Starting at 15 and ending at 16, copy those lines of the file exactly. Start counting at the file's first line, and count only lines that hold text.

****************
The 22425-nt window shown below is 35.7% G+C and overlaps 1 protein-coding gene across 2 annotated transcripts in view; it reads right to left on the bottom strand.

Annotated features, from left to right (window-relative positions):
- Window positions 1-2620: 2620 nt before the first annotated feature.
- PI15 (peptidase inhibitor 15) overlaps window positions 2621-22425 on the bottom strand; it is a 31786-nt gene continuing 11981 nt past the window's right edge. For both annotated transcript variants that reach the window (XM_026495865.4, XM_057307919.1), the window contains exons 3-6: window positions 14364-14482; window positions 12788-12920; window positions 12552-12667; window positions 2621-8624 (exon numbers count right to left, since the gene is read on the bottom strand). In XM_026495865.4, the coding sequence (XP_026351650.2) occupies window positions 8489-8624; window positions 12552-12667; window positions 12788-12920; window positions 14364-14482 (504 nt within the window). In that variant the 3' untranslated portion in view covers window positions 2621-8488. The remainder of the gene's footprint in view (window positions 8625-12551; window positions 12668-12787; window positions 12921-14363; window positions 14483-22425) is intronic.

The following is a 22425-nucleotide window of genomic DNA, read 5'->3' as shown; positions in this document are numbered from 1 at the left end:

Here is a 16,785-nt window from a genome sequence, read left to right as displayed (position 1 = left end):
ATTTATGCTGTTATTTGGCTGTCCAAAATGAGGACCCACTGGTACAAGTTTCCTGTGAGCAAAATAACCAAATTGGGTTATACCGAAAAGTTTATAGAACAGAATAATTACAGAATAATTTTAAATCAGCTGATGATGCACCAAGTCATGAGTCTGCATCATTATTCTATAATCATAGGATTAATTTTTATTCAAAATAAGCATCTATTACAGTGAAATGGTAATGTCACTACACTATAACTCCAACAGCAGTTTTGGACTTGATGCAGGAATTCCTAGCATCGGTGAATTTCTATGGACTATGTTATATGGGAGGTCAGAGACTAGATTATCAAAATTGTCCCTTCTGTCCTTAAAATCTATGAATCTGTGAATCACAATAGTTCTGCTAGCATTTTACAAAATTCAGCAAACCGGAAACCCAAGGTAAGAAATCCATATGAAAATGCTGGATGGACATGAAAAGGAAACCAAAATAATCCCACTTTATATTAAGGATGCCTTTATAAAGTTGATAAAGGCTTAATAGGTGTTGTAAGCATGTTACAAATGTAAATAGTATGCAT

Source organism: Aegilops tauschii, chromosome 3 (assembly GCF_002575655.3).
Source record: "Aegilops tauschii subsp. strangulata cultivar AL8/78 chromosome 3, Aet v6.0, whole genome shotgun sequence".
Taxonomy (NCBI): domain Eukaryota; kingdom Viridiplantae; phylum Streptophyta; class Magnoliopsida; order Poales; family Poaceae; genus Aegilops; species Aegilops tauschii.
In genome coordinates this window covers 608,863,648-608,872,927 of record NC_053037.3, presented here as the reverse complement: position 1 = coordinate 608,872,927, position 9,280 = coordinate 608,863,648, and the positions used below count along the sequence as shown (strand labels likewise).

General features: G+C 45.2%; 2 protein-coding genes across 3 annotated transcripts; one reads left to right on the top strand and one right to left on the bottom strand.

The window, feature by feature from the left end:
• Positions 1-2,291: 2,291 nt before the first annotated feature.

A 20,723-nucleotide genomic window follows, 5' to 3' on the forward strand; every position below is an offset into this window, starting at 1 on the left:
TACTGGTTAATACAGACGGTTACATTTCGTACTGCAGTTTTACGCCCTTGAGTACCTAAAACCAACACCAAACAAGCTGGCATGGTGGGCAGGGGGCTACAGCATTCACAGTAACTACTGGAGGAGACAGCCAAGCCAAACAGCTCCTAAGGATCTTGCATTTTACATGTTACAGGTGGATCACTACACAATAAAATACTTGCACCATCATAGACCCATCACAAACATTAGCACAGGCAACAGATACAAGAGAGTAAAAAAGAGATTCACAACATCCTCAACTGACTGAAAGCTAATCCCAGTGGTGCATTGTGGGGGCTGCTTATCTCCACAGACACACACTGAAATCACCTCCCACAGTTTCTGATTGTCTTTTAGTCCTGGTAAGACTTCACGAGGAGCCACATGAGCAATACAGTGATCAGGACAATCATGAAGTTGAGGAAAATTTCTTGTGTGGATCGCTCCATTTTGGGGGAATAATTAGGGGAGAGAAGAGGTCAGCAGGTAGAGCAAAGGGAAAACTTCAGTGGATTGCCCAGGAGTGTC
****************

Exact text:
A 20,723-nucleotide genomic window follows, 5' to 3' on the forward strand; every position below is an offset into this window, starting at 1 on the left:
TACTGGTTAATACAGACGGTTACATTTCGTACTGCAGTTTTACGCCCTTGAGTACCTAAAACCAACACCAAACAAGCTGGCATGGTGGGCAGGGGGCTACAGCATTCACAGTAACTACTGGAGGAGACAGCCAAGCCAAACAGCTCCTAAGGATCTTGCATTTTACATGTTACAGGTGGATCACTACACAATAAAATACTTGCACCATCATAGACCCATCACAAACATTAGCACAGGCAACAGATACAAGAGAGTAAAAAAGAGATTCACAACATCCTCAACTGACTGAAAGCTAATCCCAGTGGTGCATTGTGGGGGCTGCTTATCTCCACAGACACACACTGAAATCACCTCCCACAGTTTCTGATTGTCTTTTAGTCCTGGTAAGACTTCACGAGGAGCCACATGAGCAATACAGTGATCAGGACAATCATGAAGTTGAGGAAAATTTCTTGTGTGGATCGCTCCATTTTGGGGGAATAATTAGGGGAGAGAAGAGGTCAGCAGGTAGAGCAAAGGGAAAACTTCAGTGGATTGCCCAGGAGTGTC